Cats are weird, funny, and adorable little creatures, aren’t they? One of the most rewarding parts of being a cat owner is that funny little language you end up speaking with your cat, and the cute little games you develop together.
Gabby and Daddy have created one such game, and I’ve got to warn you: It is the most exhausting game of all time.
Let me take a moment to explain to you the world’s greatest game. It’s called Get the Gabby, and this is how it works:
Gabby, at random times of her own choosing, will arch her back and turn sideways and stick her tail straight in the air, signaling that the game has begun and you must stop what you’re doing to play.
Once this happens, nearest hooman (usually daddy), must now Chase the Gabby.
Gabby then turns and runs away. We call this rocketing. And Gabby rockets so, so good. She is very quick. After rocketing off (and usually around the couch), Gabby will hide.
Now, Gabby has never been in the wild, and has never had to hunt for or hide from anything in her entire little life, so her hiding spots are usually not very good. You can tell that she thinks her camouflage does more than it actually does.
Either way, you must pretend that you don’t see the brown tabby hiding next to the white couch and run past her.
Then you must act confused like you can’t find her and double back. When you get near enough, she will pounce out at you and re-initiate the chase.
Hooman must then attempt to Get the Gabby - repeating this process as many times as Gabby wants to.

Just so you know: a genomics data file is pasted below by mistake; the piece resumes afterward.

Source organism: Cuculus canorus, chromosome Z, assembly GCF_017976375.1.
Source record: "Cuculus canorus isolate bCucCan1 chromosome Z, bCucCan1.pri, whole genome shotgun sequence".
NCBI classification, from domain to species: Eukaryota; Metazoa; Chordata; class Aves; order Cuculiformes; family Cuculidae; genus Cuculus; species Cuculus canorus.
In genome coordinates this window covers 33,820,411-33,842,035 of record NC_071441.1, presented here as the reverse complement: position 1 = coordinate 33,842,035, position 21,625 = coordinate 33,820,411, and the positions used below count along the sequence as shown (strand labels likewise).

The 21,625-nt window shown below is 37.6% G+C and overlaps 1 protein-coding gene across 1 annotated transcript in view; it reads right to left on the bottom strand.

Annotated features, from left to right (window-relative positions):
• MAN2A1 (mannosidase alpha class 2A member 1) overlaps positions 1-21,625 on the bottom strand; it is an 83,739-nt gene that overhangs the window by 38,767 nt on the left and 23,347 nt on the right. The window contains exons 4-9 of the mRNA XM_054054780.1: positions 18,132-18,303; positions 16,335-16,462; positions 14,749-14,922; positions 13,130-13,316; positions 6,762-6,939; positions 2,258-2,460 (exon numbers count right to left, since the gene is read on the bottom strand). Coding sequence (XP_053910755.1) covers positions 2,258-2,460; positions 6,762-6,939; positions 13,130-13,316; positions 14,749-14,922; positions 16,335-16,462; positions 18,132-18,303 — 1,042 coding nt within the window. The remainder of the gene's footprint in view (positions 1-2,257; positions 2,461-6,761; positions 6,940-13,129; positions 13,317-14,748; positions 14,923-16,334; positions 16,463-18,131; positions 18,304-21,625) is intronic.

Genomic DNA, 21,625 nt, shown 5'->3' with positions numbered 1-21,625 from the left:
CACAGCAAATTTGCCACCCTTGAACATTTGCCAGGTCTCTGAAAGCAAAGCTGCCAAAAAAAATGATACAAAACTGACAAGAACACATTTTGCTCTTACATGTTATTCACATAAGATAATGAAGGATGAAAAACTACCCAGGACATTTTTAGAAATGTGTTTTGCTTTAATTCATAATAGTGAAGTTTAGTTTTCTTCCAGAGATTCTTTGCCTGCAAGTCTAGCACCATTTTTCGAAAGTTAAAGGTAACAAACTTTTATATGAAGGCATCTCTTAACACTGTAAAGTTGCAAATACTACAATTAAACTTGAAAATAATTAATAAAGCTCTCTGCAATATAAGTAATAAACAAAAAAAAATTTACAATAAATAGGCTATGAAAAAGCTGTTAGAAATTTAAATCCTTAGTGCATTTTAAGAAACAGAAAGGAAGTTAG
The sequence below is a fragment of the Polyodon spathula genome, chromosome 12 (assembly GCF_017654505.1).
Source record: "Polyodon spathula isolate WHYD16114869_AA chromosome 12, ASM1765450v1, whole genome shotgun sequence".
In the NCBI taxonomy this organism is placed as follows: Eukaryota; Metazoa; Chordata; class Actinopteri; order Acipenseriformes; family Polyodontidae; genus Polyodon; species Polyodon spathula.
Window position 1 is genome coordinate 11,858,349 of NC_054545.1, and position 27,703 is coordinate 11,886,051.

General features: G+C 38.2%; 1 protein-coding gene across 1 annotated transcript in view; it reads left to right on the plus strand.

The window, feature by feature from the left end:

Now, the most important rule of Get the Gabby: Hooman must never actually get the Gabby.
It’s a fun game.
How I differentiate chasing behavior from fearful posture
I said that when she wants to play this game she will arch her back and turn sideways. This is usually an extremely aggressive posture in cats. So how do I know she’s ready for a rousing game of Get the Gabby, and not super scared or mad at me?
Well there’s a few giveaways that signal she’s excited, not angry.
Tail: When a cat is being aggressive their tail will go down and puff out. This gives the appearance that the cat is larger than it is while also helping to protect their sensitive private areas and their belly.
Vocalization: There is some vocalization when Gabby wants to play chase, but it’s minimal and soft. When cats are being aggressive out of fear or anger, there will be a lot of vocalization, and none of it will be pleasant. A lot of growling, a lot of hissing, and things like that.
Hopping like a doofus: When Gabby wants to play, she generally hops around like an idiot. Scared cats do not do that. In fact, they’re more likely to crouch down a bit and pull their head back and in to their shoulders.
Butt Puff: When cats are scared, their fur puffs out a lot to make them appear more imposing to predators. In our house, we call this “butt puff”. Sometimes, playtime can result in butt puff if Gabby gets too excited, but the B.P. isn’t there to begin with.
Ear Position: When cats are angry or frightened, their ears will go back. When they’re fighting, their ears will lay down flat against their head so they can remain protected. When Gabby wants to play, her ears go forward - a sign that a cat is intently focused on something they want.
These are 5 things that will tell you how your cat is feeling. And there’s more than just the aggressive vs non aggressive postures I’ve outlined here. Ear position, vocalization, physical action, puff-level, and tail posture can all give us valuable insight into how our cat is feeling and what they’re thinking.
You just have to know what to look for.